Roddick back in action after Wimbledon tragedy
WASHINGTON: Andy Roddick declared himself mentally and physically ready for his return to competition after a month off following his heartbreaking loss to Roger Federer in the Wimbledon final.
The fifth-ranked US star will be back on the court Wednesday after a first-round bye at the 1.4 million-dollar ATP Washington Classic, having found perspective about the Swiss star's historic marathon five-set victory.
"Heartbreaking for me, but at the same time not a lot of people get a chance to play for that title. That was not lost on me," Roddick said Monday.
"Was it the greatest loss I've had as far as afterward?... Yeah, that hurt. But at the same time it's still a pretty good existence to play matches like that.
"I don't sit back and cry in my Cheerios." Federer won his sixth Wimbledon title and career record 15th Grand Slam crown 5-7, 7-6 (8/6), 7-6 (7/5), 3-6, 16-14. Roddick pushed him for four hours and 16 minutes, holding 37 service games in a row before dropping the last in the July 5 epic.
Asked how he got over the loss, Roddick replied, "I'll keep you posted." Putting the defeat in perspective has proven elusive as Roddick, whose only Grand Slam title came at the 2003 US Open, sees himself little differently than before.
"It changes daily. I don't think I really understand," Roddick said. "For me it's probably not the same but I understand it might be a good story.
"I've been a pretty good player throughout my career regardless of what has taken place in the last six weeks." A day after the longest fifth set in Grand Slam final history, Roddick withdrew from a US Davis Cup quarter-final tie at Croatia with a right hip flexor, an injury Roddick said no longer troubles him.
"I feel great. I decided not to make the error of coming back until I was physically ready to play an event," Roddick said. "It's not the type of injury where I expect anything lingering." The only thing Roddick expects to linger from the thriller loss to Federer as he begins hardcourt matches ahead of the US Open is the emotional lift brought by the entire Wimbledon fortnight's work.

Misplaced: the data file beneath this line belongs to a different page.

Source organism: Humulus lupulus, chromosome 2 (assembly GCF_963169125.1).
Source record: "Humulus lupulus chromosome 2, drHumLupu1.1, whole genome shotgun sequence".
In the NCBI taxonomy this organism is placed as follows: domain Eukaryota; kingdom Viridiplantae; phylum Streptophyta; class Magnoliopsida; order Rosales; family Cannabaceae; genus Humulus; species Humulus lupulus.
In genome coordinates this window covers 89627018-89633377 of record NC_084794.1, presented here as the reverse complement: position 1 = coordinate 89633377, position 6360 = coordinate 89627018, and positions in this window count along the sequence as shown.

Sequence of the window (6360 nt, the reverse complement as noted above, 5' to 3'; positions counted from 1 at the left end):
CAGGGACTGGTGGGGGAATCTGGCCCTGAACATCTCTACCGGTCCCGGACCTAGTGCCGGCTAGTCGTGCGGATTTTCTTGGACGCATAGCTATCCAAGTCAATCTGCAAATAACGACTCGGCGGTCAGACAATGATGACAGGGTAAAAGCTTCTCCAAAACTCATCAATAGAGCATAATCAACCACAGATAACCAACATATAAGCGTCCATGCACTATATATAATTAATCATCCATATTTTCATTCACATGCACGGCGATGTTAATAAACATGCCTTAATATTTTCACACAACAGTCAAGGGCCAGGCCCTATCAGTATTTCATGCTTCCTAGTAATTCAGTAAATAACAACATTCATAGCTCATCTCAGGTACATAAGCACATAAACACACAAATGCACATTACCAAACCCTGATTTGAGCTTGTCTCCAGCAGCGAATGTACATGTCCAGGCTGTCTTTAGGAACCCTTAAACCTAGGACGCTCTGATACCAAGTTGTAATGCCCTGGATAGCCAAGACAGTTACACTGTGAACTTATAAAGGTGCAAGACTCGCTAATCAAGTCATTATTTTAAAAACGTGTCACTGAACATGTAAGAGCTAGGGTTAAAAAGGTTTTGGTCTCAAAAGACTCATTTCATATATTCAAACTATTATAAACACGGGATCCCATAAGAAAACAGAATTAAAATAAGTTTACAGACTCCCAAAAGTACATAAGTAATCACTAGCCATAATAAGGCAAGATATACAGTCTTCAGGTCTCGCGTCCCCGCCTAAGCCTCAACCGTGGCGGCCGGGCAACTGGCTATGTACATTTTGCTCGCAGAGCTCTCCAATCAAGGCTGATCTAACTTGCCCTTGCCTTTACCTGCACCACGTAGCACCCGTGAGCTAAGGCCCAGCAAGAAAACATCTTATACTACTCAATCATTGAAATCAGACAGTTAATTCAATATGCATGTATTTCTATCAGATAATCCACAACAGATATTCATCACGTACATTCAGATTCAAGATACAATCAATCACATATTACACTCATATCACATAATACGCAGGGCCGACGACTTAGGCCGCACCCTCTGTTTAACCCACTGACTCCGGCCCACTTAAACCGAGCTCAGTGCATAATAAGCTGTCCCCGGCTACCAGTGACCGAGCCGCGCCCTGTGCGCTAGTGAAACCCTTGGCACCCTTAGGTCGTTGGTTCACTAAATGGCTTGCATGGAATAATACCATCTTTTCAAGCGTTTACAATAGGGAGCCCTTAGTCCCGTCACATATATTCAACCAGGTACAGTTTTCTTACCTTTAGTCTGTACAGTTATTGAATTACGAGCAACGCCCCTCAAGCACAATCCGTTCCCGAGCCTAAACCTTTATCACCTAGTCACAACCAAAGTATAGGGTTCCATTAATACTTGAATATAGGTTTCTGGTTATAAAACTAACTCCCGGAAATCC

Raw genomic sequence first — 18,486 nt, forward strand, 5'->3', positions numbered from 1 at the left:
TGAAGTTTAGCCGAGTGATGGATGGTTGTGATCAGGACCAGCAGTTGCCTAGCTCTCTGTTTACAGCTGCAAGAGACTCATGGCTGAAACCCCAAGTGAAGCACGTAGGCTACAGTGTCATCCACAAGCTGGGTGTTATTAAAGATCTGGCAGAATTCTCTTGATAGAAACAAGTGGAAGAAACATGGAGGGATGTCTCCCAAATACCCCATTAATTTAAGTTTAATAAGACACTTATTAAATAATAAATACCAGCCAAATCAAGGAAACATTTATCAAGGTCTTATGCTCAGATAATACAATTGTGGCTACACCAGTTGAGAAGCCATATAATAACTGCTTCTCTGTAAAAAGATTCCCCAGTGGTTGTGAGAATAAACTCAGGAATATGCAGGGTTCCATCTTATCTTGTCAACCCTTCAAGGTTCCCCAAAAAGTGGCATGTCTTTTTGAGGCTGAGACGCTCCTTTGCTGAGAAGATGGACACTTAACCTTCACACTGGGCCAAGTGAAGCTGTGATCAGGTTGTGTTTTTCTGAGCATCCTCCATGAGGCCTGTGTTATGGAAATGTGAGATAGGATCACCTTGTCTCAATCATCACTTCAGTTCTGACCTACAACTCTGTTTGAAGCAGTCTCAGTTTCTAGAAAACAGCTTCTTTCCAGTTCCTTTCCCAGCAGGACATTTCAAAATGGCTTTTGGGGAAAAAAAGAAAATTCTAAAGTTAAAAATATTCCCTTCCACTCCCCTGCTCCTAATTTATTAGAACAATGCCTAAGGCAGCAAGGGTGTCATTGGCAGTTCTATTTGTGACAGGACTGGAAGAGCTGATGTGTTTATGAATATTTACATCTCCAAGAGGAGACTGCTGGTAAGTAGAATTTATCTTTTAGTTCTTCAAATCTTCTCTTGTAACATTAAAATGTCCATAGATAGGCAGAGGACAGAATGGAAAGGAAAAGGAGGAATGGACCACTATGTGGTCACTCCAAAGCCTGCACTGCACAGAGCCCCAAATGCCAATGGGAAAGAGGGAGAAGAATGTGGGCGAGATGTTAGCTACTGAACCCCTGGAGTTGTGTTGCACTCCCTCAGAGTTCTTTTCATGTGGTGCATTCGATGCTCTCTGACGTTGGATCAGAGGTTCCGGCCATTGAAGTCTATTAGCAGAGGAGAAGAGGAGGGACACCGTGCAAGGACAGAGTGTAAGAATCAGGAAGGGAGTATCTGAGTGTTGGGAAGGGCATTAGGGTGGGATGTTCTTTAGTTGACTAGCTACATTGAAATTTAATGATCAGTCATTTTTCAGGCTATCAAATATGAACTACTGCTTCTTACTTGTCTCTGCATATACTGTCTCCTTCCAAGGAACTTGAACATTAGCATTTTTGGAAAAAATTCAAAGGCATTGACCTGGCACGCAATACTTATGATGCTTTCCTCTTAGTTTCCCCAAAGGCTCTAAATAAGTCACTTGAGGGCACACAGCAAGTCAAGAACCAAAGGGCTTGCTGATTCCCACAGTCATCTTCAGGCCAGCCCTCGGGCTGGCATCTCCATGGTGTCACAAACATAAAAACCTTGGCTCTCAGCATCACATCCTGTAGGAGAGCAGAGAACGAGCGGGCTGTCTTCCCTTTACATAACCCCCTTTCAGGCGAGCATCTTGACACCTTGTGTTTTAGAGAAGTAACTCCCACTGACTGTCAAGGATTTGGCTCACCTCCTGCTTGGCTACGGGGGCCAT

"It does help my confidence going into the US Open that I was able to navigate my way through a major tournament," Roddick said.
"I'm not going to come in expecting to pick up where I left off a month ago. It's a process. This is the start of the process for the US Open. It would be presumptuous of me to expect that in my first match back after a month." Roddick, who turns 27 on the eve of the US Open, will play fellow American Robby Ginepri or Germany's Benjamin Becker in his first match. Hot-handed US rival Sam Querrey, the champion Sunday at Los Angeles, could await after that.
Roddick has worked to keep his emotions in balance better than in the early days of his career, saying his normal evolution has played out before the world step by step.
"I've pretty much been portrayed as every style thing you can be," Roddick said. "After Wimbledon you are Andy Everyguy, who everybody is cheering for. I think the meat and potatoes of who I am hasn't been covered yet." Roddick, 39-9 this year and two wins shy of 500 career ATP triumph, won his 27th career title at Memphis in February. He won titles at Washington in 2001, 2005 and 2007.
Roddick, who married model Brooklyn Decker on April 17, credits improved nutrition and fitness for better position on the court to enable superior shotmaking.
"It was just a matter of what avenues hadn't I explored," Roddick said. "Once confidence is there, it makes the decision-making process a lot easier when you want to pull the trigger on shots.
"I wasn't playing amazing at Wimbledon until the semis and final. There's still a lot of work to be done."